Home working is currently the normal way of working for many. And in a bid to avoid a second peak of Coronavirus cases, government advice suggests that this may be the case for the foreseeable future for those who are able to work from home.
With many entering their third full month of working from home this feels more like a long-term solution than many would have expected when lockdown was first announced back in March. As an employer it is likely you are giving more and more thought to what your employer responsibilities are to those working from home.
When employees are based in a workplace, commodities such as electricity usage, internet, heating, air conditioning etc are all covered under building management costs. Costs which are covered by the business. Likewise, any equipment needs are also covered. Such as new desks, chairs, office equipment and stationery, for example.
During the Coronavirus pandemic many employees are having to work from home, either because their workplace is shut or because they are having to self-isolate. And they are therefore potentially incurring additional expenses as a result.
It is possible in some cases for employees to claim tax relief for job related expenses. Including working from home. This is done through the process of a self-assessment tax return.
There are limitations however:
- Can only claim for things related to your work e.g. extra costs of business telephone calls
- Cannot claim for areas used for both private and business use e.g. internet
- Cannot claim if you choose to work from home
Or alternatively, from the 6th April 2020, employers can pay up to £6 a week to employees to cover their additional costs if they have to work from home. Up to £26 a month. This is a change from the £4 a week stipulated in previous tax years.
The government have also issued guidance on which expenses are taxable if your employee works from home due to coronavirus (COVID-19). Something which may be useful to refer to you if employees are asking if they can expense desk purchases etc.
Health and safety
As an employer you have the same level of responsibility for your employee’s health and safety when they are working from home as you do when they are based in the workplace.
The HSE notes key areas to consider for those who work from home, either temporarily or permanently, include:
- How will you keep in touch with them?
- What work activity will they be doing (and for how long)?
- Can it be done safely?
- Do you need to put control measures in place to protect them?
One of the key health and safety risks associated with home working is the use of display screen equipment (DSE).
When home working is temporary, employers do not need to conduct home work station assessments according to the HSE website.
But for those working from home on a long-term basis (as we seem to be heading towards with home working linked to the Coronavirus) home work station assessments must be carried out to manage risks associated with the use of DSE. Workers can conduct their own basic assessment if needed. And employers should ideally meet any social DSE equipment needs.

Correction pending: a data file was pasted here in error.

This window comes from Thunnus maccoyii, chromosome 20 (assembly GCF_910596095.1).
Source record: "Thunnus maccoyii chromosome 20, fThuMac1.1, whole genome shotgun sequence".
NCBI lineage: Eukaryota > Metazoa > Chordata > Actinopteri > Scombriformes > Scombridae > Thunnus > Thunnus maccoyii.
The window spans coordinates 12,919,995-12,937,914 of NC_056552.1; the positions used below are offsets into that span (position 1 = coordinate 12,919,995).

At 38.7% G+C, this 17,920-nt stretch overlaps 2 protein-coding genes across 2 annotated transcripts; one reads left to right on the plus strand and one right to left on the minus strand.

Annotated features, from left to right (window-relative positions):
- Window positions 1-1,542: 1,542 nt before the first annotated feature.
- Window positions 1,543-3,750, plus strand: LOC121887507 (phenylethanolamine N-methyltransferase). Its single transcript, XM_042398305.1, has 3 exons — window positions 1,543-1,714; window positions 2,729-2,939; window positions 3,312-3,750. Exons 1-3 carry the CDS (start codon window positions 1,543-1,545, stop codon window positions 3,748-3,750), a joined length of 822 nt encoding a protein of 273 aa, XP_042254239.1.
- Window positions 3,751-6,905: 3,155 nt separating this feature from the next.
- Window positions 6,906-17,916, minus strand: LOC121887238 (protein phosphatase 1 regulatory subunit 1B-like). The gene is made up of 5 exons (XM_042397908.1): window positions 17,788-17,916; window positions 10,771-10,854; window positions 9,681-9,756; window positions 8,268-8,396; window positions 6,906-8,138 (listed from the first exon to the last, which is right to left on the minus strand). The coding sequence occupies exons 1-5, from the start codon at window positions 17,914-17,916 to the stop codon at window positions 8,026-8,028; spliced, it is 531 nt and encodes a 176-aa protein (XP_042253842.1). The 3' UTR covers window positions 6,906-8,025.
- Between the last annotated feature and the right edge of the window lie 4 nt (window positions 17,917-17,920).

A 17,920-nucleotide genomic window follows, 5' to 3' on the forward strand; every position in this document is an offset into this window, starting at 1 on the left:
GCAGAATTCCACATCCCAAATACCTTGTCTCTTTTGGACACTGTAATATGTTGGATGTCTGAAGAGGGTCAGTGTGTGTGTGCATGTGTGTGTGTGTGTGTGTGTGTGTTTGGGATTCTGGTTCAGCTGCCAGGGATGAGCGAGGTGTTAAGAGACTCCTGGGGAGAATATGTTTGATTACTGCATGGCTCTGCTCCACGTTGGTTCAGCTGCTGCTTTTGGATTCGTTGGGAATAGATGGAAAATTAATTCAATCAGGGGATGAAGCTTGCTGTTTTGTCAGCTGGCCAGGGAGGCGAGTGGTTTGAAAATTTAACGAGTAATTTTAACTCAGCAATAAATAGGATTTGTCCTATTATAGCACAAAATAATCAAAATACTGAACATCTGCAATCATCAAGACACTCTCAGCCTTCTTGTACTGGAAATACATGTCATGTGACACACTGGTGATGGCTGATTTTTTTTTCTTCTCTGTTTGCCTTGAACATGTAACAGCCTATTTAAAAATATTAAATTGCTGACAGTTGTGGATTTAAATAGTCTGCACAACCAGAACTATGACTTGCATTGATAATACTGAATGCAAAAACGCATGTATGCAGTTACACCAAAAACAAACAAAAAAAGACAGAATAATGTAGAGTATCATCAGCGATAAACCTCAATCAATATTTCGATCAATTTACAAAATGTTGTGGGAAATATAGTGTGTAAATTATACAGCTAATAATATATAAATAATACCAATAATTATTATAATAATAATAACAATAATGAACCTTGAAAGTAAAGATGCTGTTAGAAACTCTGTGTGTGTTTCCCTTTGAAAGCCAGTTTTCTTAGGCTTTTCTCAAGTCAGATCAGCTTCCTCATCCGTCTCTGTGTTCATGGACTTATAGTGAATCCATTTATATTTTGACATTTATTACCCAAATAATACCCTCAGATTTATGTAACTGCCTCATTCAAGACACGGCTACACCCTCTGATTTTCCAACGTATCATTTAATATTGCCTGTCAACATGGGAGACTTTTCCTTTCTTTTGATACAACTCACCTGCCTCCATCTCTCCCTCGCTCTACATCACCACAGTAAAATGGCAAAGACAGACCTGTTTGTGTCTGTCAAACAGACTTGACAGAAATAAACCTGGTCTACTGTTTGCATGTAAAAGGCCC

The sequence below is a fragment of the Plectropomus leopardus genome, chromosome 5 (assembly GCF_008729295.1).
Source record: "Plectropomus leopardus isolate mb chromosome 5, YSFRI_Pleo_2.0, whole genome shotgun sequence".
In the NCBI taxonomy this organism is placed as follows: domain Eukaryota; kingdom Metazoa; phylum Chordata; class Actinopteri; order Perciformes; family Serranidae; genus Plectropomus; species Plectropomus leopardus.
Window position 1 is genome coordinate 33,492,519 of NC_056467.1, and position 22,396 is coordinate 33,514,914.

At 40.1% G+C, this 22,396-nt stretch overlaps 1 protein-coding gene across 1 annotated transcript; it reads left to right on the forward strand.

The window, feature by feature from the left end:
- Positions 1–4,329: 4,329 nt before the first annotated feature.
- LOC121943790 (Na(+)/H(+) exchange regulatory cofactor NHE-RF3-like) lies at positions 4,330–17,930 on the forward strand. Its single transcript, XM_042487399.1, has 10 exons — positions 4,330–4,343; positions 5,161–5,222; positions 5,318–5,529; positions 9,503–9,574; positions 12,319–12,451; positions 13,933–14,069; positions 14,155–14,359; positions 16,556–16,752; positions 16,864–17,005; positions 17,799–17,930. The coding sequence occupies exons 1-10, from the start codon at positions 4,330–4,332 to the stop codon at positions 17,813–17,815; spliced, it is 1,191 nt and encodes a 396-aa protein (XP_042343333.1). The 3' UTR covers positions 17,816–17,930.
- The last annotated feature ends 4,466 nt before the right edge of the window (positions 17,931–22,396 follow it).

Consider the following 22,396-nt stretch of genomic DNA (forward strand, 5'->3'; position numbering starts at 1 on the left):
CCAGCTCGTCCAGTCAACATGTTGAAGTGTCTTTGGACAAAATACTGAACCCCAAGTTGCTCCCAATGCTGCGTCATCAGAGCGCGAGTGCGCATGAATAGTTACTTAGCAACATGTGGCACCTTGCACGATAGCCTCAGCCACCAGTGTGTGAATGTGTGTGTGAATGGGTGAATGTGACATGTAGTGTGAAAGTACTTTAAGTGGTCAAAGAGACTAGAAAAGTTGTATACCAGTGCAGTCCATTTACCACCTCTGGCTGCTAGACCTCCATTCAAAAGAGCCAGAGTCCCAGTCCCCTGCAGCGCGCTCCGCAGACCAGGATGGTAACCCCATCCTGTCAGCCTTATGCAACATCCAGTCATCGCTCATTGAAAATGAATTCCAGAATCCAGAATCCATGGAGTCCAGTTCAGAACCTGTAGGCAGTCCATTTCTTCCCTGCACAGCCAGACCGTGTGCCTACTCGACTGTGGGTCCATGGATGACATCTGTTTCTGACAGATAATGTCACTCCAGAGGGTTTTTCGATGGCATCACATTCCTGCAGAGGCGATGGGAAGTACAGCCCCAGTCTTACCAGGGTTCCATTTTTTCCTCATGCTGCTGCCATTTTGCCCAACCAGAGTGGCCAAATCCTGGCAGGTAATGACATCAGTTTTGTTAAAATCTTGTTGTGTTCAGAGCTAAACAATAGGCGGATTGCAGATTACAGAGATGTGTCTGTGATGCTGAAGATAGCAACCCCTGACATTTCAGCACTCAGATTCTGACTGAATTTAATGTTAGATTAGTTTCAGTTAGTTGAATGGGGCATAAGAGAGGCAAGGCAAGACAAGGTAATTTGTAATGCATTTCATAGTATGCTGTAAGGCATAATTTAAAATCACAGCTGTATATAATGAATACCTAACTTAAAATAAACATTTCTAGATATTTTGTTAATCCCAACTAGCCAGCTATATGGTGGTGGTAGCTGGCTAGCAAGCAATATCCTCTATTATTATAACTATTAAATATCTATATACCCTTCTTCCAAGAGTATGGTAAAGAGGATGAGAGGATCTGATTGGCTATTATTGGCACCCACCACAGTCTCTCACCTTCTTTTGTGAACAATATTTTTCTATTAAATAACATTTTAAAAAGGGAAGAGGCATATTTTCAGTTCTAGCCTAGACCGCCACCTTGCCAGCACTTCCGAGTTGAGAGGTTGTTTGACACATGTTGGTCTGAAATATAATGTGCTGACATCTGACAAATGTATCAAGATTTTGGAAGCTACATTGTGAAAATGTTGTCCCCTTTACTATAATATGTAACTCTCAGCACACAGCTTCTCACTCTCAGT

Find out more about working safely with display screen equipment here.
Communication is key at all times. And none more so than in the current situation. Staff could be dealing with a range of situations – juggling childcare and working hours, self-isolating, losses due to the Coronavirus, providing support to someone who is shielding, etc. So, it is vital to communicate and support staff to ensure their well-being at what is a challenging time for everyone.
It will also give you the chance to discuss employees’ personal situations and agree working arrangements which are most productive.
Equally, you may have staff who are currently on furlough. Whilst they are not able to carry out work for you whilst furloughed it is important to maintain communication and stay in touch as and where possible. Whilst also abiding by government guidelines when it comes to furloughed staff. Take a look at this guide to communicating with furloughed staff for some tips.
The HSE state that for those working from home, there can be a risk of work-related stress and an impact on mental health. Being away from colleagues and managers can also make it harder for people to seek sufficient help and support. So, as an employer it is your responsibility to ensure that employees are getting the support and guidance that they require.
Communication will also be a key element in making remote working a success for your business. It may be the first time you are dealing with remote working on such a significant scale or you may be used to having employees work from home. Either way, good quality and sustained communication will be of benefit to all.
Like so many businesses, we at Anthony Jones find ourselves adapting to different working situations so understand the challenges many employers and employees are currently facing. If you do want to discuss your business insurance needs or risk management strategies, then do get in touch with us in the usual ways.